It’s unlikely that large, sweeping changes in habit will last very long. By nature, humans just aren’t wired to adhere or implement change quickly. Chalk it up to millennia spent in hunter-gatherer societies, or call it lazy, but accept that drastic changes in behavior probably aren’t going to translate to long-term habits.
Productivity might seem like one of these things, and if you subscribe to Steve Jobs’ way of thinking, then you believe that we’re all mystically sorted into different levels of ability. But here’s the good news: by starting small, you can wind up making larger changes that will increase your personal productivity. Here are a few basic tips from Lifehack that high level performers do daily which you can apply to your life ASAP.
1. Make Lists
It’s incredibly easy to become overwhelmed by larger projects, and lose sight of the forest through the trees. Drill down on the daily essentials to keep the project moving by creating an action list every morning (or start it before you leave the previous day). It’ll keep you on task and make every day feel fulfilling, because who doesn’t love crossing things off a list?
2. Maximize Downtime
In every industry there’s something new to learn, research, or complete. Embrace this during your downtime; if you have too much downtime, it’s a sign that you’re not stretching yourself far enough. Some might find it handy to literally schedule their downtime (i.e. 30 minutes reading, 60 minutes cooking, etc.), or just apply the list principle here as well.
3. Limit Technological Distractions
How many notifications do you get on your cell phone? Between text messages, email, Facebook, Twitter, Snapchat, and everything else for which we use electronic devices, it adds up to serious wastes of time. Try to limit the number of times you check your notifications in a day. The easiest way is to remove the temptation by putting your phone in airplane mode. There are also browser add-ons and apps you can download which will block or limit access to sites you specify.
4. Don’t Lose Track of Your Thoughts
The best ideas really do come to people at the most inopportune times, like when you’re working out, falling asleep, showering, or driving. The psychology behind it is, in a nutshell, that when we stop thinking so intensively about one thing, we unconsciously give our mind permission to start making connections with other areas of the brain, and click the light bulb pops on. The key is when that idea comes to you to track it somehow. If your phone is nearby, utilize voice notes or some sort of recording where you can replay it. In other instances, keep notebook on hand.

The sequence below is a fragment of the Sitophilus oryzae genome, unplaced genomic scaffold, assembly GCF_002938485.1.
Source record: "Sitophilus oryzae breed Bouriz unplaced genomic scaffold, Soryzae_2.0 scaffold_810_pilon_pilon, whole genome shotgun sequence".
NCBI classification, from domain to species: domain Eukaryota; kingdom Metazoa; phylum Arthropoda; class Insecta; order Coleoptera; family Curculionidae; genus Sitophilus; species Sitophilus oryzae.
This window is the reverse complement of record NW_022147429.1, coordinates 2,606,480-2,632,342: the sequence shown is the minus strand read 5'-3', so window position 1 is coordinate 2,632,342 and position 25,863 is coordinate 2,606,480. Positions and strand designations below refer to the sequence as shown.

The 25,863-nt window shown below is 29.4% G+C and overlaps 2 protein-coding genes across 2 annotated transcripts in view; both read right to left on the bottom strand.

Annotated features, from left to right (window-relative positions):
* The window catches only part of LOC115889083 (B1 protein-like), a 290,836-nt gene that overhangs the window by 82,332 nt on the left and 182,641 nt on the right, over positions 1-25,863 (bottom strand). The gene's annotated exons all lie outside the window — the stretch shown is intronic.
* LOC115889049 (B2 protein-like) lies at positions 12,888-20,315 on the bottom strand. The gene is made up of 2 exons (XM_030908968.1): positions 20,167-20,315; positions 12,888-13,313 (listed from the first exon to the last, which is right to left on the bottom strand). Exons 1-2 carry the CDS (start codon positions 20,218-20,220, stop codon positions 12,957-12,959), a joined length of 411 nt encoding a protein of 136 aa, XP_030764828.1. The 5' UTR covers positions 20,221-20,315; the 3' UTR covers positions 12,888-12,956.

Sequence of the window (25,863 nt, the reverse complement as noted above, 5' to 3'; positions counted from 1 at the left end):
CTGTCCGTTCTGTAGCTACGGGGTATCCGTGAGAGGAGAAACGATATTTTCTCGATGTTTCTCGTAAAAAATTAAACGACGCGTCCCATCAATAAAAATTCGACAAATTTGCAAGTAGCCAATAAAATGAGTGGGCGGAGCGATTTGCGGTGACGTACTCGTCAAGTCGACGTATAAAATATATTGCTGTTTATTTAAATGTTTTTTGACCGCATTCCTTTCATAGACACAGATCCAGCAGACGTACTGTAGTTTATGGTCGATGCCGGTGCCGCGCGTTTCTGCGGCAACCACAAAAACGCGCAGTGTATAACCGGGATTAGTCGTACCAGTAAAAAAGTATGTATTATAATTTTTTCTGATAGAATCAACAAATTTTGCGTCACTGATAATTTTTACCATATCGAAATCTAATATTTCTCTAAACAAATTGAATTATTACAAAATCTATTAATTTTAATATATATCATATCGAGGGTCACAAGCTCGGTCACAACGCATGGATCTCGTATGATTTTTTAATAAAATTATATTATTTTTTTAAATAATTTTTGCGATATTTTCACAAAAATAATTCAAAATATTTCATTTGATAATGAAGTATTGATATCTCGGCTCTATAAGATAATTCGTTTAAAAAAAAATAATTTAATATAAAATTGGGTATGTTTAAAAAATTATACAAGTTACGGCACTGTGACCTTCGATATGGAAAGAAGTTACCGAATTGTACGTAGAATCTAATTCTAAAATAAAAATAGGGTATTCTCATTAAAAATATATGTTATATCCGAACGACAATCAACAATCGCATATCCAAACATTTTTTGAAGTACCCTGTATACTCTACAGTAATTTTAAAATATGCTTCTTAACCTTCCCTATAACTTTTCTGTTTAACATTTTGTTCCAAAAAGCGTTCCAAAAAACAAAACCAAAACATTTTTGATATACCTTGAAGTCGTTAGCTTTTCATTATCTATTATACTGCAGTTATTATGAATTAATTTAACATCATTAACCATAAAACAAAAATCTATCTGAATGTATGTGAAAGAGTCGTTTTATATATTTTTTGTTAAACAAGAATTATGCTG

5. Make Your Own Definition of Success
Success is relative. Think of people whom you admire, and write down what it is you admire about them. Is it their house? Their job? Their clothes? Or is it a list of their accomplishments, how they carry themselves, or maybe adjectives and emotions which define their success? Chances are it’s the latter. Figure out what success means to you before confusing admiration with envy. P.S. once you’re able to define success for you, those envious feelings will melt away because you’re on your own track.
6. Embrace Criticism
When someone mentions something they dislike about your work, don’t let your defensive side come up. Consider it as feedback, and something to improve upon (assuming it’s constructive feedback). If it’s just result of hater-ade, dismiss it. Either way, thank the person providing the feedback, which shows 1) you are a gracious, humble person and 2) if the criticism was born out of envy or reflective more on the critic, they’ll be disarmed.
What productivity really comes down to is an awareness that time is limited. To make the most out of every day takes a lot of intent and personal accountability which, to be honest, isn’t going to happen overnight. Start with tip 1 on our list, and move your way down day by day, or start incorporating one every Monday.
What’s your method for improving productivity?